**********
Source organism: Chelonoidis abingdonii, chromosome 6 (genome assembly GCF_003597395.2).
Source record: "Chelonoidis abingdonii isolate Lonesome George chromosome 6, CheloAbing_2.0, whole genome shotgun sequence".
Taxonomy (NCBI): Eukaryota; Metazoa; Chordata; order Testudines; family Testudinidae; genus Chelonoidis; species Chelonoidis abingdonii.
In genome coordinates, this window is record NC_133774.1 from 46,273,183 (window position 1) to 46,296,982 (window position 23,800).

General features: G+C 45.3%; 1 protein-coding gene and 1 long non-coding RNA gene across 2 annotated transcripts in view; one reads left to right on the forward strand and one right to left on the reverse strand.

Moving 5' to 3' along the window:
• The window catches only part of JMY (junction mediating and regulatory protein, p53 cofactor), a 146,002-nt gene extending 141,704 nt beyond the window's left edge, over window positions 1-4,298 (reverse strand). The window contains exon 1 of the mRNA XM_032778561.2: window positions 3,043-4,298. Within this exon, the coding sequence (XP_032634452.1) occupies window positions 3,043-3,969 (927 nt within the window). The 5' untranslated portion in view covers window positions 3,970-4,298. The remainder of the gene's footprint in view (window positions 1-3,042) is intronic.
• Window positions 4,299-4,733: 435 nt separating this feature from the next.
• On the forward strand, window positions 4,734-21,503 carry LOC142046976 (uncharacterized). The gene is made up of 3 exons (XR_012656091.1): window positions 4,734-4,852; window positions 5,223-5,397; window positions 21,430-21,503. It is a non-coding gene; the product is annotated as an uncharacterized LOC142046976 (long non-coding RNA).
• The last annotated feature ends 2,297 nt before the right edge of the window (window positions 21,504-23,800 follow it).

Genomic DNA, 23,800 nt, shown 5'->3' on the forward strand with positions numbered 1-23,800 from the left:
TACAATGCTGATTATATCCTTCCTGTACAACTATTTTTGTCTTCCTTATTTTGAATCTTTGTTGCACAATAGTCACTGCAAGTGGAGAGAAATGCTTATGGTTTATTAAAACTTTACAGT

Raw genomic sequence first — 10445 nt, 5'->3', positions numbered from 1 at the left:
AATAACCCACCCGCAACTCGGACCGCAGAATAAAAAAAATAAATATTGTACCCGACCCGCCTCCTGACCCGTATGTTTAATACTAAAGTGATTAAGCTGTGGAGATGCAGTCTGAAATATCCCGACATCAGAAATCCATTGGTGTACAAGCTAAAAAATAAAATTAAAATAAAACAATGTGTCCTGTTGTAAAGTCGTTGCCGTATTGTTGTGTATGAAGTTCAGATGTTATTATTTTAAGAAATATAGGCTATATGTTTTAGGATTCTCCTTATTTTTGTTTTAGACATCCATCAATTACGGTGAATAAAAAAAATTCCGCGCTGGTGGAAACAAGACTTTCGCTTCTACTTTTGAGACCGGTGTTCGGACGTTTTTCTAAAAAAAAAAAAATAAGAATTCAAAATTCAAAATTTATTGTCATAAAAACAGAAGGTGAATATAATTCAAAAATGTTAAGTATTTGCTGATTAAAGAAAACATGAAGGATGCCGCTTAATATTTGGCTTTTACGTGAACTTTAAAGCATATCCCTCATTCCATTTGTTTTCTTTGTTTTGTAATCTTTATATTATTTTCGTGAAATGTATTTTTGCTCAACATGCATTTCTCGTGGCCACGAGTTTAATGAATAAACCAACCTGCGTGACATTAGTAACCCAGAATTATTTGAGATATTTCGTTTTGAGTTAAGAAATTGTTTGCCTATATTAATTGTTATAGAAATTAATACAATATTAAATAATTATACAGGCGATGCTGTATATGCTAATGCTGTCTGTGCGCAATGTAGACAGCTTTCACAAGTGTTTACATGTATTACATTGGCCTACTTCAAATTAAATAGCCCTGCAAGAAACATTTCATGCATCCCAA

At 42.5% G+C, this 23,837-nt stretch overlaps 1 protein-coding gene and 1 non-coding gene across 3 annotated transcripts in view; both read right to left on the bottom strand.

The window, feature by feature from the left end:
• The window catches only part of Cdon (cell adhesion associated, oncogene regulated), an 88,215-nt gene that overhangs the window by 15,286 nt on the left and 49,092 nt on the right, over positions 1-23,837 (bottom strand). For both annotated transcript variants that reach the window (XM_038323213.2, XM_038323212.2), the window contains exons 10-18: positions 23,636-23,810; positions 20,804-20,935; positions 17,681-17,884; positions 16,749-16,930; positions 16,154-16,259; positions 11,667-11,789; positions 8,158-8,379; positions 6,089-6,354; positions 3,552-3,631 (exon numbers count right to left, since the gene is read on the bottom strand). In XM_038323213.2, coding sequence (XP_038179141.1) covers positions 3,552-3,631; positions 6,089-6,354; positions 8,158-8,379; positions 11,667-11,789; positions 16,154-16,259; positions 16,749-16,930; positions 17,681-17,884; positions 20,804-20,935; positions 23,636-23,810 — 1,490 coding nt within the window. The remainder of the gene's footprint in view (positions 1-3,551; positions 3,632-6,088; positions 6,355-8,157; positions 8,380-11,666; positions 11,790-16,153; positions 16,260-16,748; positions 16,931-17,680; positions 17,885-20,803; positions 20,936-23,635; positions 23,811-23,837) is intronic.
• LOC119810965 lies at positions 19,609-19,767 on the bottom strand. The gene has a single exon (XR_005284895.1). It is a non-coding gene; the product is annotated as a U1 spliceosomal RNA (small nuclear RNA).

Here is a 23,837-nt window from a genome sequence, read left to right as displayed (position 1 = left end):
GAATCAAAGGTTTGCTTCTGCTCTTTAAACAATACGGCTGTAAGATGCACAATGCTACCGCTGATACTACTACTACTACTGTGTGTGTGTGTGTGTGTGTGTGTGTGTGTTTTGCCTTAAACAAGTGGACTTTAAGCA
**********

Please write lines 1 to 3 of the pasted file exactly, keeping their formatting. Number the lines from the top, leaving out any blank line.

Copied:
Source organism: Chelonoidis abingdonii, chromosome 6 (genome assembly GCF_003597395.2).
Source record: "Chelonoidis abingdonii isolate Lonesome George chromosome 6, CheloAbing_2.0, whole genome shotgun sequence".
Taxonomy (NCBI): Eukaryota; Metazoa; Chordata; order Testudines; family Testudinidae; genus Chelonoidis; species Chelonoidis abingdonii.